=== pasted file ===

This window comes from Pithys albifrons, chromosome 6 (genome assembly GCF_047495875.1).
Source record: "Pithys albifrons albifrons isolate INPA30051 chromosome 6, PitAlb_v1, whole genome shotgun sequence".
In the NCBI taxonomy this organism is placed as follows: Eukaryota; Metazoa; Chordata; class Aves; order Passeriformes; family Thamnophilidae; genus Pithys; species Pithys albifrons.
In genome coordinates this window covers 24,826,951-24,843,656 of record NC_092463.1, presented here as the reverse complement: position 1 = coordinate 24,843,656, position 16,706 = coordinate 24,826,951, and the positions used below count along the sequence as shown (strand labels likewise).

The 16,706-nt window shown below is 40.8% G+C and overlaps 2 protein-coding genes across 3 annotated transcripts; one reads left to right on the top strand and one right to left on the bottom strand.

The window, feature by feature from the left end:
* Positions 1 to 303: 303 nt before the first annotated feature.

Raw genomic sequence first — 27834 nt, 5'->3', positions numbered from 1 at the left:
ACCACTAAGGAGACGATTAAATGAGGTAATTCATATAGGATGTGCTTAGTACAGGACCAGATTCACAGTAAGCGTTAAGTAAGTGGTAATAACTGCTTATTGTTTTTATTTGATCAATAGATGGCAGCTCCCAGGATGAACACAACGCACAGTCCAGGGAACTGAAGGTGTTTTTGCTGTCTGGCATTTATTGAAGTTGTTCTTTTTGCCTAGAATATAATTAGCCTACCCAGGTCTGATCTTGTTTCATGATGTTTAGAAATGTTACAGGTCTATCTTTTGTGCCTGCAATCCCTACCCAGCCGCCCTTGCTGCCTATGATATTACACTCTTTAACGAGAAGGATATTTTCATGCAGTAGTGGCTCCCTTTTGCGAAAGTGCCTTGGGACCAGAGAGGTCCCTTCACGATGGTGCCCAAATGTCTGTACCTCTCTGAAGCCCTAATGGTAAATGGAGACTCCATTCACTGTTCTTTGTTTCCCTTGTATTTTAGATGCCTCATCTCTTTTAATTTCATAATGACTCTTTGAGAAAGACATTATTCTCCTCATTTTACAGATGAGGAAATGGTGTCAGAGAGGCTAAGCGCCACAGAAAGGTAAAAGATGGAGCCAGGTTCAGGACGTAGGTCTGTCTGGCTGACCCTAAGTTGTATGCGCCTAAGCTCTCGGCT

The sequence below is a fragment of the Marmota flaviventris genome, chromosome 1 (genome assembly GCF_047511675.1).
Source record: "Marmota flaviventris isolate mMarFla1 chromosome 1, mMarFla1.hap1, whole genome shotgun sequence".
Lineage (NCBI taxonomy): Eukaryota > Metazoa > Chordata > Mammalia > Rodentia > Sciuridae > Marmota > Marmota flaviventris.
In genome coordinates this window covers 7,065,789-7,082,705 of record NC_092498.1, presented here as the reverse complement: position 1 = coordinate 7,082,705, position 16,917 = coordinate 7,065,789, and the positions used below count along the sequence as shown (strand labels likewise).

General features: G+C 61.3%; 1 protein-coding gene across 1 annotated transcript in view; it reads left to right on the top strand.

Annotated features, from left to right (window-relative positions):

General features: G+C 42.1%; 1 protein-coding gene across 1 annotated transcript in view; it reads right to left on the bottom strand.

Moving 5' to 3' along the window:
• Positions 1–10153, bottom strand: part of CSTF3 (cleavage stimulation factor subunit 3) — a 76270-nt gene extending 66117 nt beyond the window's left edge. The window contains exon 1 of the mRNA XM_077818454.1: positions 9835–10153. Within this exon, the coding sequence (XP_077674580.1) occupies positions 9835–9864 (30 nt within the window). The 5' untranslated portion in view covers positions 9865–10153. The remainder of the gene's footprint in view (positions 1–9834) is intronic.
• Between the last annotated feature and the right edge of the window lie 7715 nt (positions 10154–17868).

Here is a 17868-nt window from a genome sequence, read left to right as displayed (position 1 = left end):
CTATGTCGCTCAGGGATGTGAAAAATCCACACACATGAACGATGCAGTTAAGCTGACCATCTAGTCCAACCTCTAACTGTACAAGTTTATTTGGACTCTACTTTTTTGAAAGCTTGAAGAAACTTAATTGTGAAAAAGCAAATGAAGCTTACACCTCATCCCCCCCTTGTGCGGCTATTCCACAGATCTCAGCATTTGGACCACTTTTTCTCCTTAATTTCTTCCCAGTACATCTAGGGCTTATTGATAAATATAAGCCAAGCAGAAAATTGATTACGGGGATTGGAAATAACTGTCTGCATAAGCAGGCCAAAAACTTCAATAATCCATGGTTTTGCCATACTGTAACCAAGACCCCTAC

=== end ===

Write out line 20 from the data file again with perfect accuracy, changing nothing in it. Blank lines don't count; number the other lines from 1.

Here is a 17868-nt window from a genome sequence, read left to right as displayed (position 1 = left end):